Football fans are facing reduced allocations and more draconian policing methods due to late kick offs.
In a post-match report, Norfolk Police said they would request that United fans get fewer tickets next season when they play at Norwich, after they experienced problems at a 5.30pm kick off.
The latest example of police using late kick offs to punish fans collectively is the Huddersfield v Hull match at 5.20pm on Saturday March 30.
West Yorkshire Police have restricted Hull’s allocation to 1,500 tickets – even though Leeds got 4,000 for a fixture there earlier this season.
They have also ruled that Hull fans can only get into the ground if they board coaches in Hull, creating a bizarre situation where Hull fans living in Huddersfield have to go to and from Hull just to watch the game.
Despite deploying the coach ‘bubble’ tactic, West Yorkshire Police are categorising the game at the top ‘CIR’ category, giving officers permission to police the game according to their judgement, using riot gear, police dogs and other methods if needed.
It has also been alleged that police have ordered Huddersfield to make it a category A game for ticket prices, despite the club wanting to make it a category C game – £5 cheaper for most fans.
A Hull fan has taken steps towards legally challenging the police’s decision and Huddersfield fans’ groups are trying to ease police restrictions.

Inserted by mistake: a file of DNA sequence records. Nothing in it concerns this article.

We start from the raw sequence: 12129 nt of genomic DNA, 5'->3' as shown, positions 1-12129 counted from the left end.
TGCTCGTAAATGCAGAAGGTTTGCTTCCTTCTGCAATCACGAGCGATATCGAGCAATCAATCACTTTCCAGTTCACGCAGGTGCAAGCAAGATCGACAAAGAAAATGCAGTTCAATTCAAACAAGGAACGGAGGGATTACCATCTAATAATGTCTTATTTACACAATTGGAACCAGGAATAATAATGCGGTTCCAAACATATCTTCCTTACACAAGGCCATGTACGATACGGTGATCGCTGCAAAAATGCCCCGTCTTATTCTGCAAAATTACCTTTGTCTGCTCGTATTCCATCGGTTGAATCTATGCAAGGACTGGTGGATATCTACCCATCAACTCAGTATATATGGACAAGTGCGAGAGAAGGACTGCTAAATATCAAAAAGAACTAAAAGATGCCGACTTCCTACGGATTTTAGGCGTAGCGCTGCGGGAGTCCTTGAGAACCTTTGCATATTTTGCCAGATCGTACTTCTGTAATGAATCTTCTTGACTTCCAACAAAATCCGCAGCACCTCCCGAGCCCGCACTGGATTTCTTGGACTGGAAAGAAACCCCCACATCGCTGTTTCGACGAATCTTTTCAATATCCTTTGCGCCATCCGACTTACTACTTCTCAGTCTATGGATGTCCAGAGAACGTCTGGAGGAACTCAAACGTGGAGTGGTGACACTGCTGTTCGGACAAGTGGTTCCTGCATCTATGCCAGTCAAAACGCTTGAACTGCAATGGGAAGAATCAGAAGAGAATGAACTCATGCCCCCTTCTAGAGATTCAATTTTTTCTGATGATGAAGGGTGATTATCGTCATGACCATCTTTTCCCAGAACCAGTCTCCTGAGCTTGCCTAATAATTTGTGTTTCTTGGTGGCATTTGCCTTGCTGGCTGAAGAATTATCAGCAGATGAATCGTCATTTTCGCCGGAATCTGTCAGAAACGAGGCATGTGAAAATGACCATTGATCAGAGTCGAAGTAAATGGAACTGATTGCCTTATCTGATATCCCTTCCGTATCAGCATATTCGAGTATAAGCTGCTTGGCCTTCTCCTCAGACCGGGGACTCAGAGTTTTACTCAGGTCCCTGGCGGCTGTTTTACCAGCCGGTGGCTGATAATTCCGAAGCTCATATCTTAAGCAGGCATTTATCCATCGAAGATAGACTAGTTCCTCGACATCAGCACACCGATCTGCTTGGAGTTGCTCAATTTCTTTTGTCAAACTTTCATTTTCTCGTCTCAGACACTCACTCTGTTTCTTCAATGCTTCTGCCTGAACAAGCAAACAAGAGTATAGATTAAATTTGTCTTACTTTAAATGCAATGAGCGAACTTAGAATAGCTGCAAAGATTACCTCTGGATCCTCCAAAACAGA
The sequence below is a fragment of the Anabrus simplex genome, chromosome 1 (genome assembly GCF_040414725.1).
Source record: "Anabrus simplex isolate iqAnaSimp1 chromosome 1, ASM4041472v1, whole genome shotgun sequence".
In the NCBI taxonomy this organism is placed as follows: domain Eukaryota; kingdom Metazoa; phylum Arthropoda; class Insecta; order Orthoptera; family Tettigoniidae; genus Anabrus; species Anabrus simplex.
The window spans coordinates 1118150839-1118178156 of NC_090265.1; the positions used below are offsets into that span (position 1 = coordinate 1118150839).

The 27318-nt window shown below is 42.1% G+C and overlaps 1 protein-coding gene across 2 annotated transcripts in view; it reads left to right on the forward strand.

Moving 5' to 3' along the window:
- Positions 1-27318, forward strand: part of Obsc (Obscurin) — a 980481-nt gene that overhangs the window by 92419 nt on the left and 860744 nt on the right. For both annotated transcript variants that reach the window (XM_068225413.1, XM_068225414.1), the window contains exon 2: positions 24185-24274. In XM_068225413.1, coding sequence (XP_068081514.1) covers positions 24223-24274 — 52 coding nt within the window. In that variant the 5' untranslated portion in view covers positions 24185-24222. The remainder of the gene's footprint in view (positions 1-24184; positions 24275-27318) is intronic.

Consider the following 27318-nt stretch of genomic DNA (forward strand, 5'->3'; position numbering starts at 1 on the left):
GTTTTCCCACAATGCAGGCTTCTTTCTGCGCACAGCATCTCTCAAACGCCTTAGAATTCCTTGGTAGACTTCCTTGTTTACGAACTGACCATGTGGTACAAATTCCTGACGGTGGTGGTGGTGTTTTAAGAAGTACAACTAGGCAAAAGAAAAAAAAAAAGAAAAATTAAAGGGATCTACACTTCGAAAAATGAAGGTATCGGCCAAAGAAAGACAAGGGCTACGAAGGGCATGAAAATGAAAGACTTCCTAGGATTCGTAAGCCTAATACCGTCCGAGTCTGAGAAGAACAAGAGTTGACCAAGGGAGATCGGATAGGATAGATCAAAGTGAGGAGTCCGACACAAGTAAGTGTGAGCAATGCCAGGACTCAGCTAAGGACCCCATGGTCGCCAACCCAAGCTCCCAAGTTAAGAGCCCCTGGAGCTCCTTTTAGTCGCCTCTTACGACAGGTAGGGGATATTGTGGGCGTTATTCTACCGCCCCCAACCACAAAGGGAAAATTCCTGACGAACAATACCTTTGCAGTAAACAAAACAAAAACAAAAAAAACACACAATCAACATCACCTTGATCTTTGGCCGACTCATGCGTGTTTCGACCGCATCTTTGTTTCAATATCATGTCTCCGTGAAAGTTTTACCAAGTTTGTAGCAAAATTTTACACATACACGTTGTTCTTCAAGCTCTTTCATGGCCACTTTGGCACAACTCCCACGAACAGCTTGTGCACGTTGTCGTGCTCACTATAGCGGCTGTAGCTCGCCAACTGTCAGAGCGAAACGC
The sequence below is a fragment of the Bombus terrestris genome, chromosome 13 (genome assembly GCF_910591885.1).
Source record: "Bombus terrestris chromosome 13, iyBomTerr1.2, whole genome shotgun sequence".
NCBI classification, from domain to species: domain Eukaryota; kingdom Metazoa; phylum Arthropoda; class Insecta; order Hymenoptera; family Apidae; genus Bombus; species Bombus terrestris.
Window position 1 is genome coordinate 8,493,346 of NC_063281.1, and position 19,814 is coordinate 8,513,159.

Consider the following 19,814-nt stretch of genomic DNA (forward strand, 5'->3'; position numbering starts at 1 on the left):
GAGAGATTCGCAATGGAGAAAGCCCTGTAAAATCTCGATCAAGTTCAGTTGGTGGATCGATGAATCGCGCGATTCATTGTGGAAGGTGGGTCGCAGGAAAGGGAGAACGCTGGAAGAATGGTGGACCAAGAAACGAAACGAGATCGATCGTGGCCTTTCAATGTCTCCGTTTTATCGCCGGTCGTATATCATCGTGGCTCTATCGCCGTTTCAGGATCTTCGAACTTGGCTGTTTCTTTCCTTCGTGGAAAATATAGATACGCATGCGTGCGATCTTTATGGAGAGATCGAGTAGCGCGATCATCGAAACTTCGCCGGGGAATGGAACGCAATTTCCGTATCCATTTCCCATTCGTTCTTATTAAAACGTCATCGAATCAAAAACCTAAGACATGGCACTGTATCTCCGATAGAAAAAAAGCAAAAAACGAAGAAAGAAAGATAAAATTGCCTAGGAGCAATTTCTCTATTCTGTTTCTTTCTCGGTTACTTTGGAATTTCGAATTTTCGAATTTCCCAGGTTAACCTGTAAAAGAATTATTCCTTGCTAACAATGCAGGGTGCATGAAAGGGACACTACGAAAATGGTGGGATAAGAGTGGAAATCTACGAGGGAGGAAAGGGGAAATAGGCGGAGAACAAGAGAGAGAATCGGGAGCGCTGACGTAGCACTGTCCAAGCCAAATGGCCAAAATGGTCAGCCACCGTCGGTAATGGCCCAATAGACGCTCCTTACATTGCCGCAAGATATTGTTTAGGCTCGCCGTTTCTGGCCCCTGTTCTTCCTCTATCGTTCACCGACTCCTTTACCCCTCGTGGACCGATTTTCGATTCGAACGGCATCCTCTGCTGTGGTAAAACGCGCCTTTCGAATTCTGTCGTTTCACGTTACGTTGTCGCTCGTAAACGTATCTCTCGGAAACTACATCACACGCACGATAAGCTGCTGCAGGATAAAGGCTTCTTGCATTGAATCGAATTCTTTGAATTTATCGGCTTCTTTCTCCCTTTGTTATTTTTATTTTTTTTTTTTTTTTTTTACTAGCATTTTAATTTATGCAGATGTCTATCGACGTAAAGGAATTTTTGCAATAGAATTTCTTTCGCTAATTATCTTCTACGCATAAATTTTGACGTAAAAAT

Huddersfield, meanwhile, have been told that the game must take place at 5.20pm for television, otherwise they could face a fine or points deduction.
Reds Away editor Dale Haslam said: “It is deeply concerning that West Yorkshire Police seem to have set the safety restrictions for this game without going through the local council’s safety advisory group, which is ultimately responsible for safety at football games in the area.
“At that meeting, they would have had to demonstrate clear intelligence to justify the draconian level of policing they are proposing to implement for this game.”
He added: “Whether we or the decision-making authorities like it or not, some games will kick off late, but it is unfair to say that this will lead to problems unless there is clear and overwhelming evidence of this happening before between the two sets of fans.
“It is key that police and other authorities strive to work with clubs and fans’ group throughout the decision-making progress so everyone gets the best outcome, rather than the police shouting the odds and expecting fans not to feel alienated.”